Colin Powell — America’s Ambassador
Will Colin Powell be able to leave a lasting mark on U.S. foreign policy?
August 9, 2001
For all the international controversy about the heavy-handedness of the new Bush Administration, one of his top officials earns high marks in many quarters. After the Clinton Administration appointed the first female U.S. Secretary of State, President George W. Bush made Colin Powell the first African-American Secretary of State. Our Read My Lips feature captures how Mr. Powell sees the world.
What surprised you the most about your new job?
“90% of my time is spent on 10% of the world.”
What is your guiding principle?
“Perpetual optimism is a forceful multiplier.”
How do you view U.S.-Chinese relations?
“We’re not working on converting China to an enemy. We do not need another Soviet Union for an enemy in order to give us a sense of purpose.”
But what about Beijing’s recent military spending?
“Are they also trying to modernize their military? Yes. Does it look like it’s being modernized to go on the march? Not to me so far.”
How about the challenges in dealing with Russia?
“I think what Putin is trying to do is restore pride among the Russian people, trying to embed democracy in the Russian system.”
How do you pan to approach Africa’s volatile regions?
“We cannot make peace among Africans. Africans themselves must bear the lion’s share of the responsibility for bringing stability to the continent.”
Do you have a special connection with Africa?
“I am African. My roots are in Africa.”
What about tackling AIDS in Africa?
“This is not the Middle Ages. We know that a virus causes AIDS — and we know how to prevent its spread.”
What about U.S. military presence in Europe?
“There is no end point. We have established no time by which U.S. troops have to be out.”
Any disagreements on policy with the Secretary of Defense?
“Secretary Rumsfeld is always looking for opportunities to back off on some of the overseas commitments we have — and that is his job. The President wants that.”
How do you justify National Missile Defense to your allies?
“The problem is simply that there are nations on earth who are developing these weapons that can threaten their neighbors and can threaten us.”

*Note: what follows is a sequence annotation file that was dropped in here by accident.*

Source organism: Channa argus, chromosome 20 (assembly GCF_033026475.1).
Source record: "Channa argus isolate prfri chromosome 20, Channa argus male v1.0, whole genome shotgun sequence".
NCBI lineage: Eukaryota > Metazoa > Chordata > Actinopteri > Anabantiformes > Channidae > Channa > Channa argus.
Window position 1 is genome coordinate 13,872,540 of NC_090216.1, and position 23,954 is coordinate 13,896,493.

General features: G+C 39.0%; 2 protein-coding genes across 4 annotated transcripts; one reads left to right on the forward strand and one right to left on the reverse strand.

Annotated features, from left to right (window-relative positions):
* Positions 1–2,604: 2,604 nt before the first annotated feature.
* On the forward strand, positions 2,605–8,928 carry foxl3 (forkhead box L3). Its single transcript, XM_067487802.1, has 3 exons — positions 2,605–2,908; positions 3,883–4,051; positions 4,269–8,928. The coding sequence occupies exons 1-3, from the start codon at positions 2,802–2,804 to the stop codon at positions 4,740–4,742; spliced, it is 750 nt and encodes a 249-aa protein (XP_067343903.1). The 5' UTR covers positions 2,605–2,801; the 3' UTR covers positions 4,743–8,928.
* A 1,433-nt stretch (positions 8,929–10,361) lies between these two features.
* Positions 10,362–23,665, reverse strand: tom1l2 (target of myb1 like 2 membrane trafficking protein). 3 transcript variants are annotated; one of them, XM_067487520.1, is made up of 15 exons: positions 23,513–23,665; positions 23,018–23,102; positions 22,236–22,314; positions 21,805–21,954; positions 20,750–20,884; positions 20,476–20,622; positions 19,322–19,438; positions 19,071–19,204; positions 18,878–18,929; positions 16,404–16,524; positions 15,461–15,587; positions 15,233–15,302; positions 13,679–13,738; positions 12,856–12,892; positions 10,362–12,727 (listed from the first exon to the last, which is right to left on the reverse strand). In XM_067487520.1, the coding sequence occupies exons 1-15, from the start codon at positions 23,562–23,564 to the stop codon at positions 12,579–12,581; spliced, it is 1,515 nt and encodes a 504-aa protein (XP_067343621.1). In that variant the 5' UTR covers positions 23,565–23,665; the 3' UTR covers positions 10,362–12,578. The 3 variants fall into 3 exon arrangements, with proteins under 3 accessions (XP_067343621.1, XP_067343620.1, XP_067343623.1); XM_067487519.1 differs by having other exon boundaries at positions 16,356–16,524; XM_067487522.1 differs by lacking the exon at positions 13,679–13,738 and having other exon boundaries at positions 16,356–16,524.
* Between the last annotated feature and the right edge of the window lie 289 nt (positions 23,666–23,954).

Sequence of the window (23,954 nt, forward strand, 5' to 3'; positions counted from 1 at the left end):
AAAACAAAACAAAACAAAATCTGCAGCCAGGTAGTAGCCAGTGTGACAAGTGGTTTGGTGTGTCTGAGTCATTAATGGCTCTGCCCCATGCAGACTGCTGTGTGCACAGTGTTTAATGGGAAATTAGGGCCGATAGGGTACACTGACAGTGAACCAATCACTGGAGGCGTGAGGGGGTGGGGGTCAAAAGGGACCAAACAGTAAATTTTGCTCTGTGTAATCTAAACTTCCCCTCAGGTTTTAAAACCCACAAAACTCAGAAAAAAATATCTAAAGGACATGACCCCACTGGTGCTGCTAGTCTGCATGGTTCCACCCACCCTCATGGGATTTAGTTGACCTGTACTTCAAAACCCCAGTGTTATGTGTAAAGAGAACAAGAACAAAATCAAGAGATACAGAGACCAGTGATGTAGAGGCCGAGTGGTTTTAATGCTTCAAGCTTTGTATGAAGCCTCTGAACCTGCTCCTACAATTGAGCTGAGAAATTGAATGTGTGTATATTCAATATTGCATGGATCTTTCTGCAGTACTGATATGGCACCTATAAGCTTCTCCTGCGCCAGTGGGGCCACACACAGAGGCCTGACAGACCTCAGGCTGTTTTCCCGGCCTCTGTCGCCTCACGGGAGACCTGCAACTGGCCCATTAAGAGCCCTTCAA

How do you view sanctions as a tool for U.S. foreign policy?
“When you’re mad about something or when there is a particular constituent interest, please stop, count to ten, call me before you slap another bureaucratic process on me.”
(Testifying before the U.S. Congress, February 2001)
How should they be applied?
“For gosh sake, please give them all a sunset clause, make them all go away at the end of the year.”
What are your views on the trouble spot Middle East, Secretary Powell?
“We can’t come up with another idea every two weeks. If this doesn’t work, I don’t know what will.”
Any suggestions for the parties involved?
“Get the rhetoric down. Watch what you are calling each other.”
How do the Arabs view him?
“Colin Powell said he cannot look us into the eye and say he can deliver something he cannot. He is honest.”
(Saeb Erekat, Palestinian lead negotiator, on his first meeting with U.S. Secretary of State Colin Powell, June 2001)
And what about the Israelis?
“He is trying and learning – and making mistakes.”
(Ghassan Khatib, director of the Jerusalem Media and Communications center, June 2001)
And finally, what does your staff think about you?
“He is a very gracious person in a town not known for attracting and rewarding gracious people.”
(Barbara K. Bodine, U.S. Ambassador to Yemen, on Secretary of State Colin Powell calling her within hours of her release from a hijacked airplane, March 2001)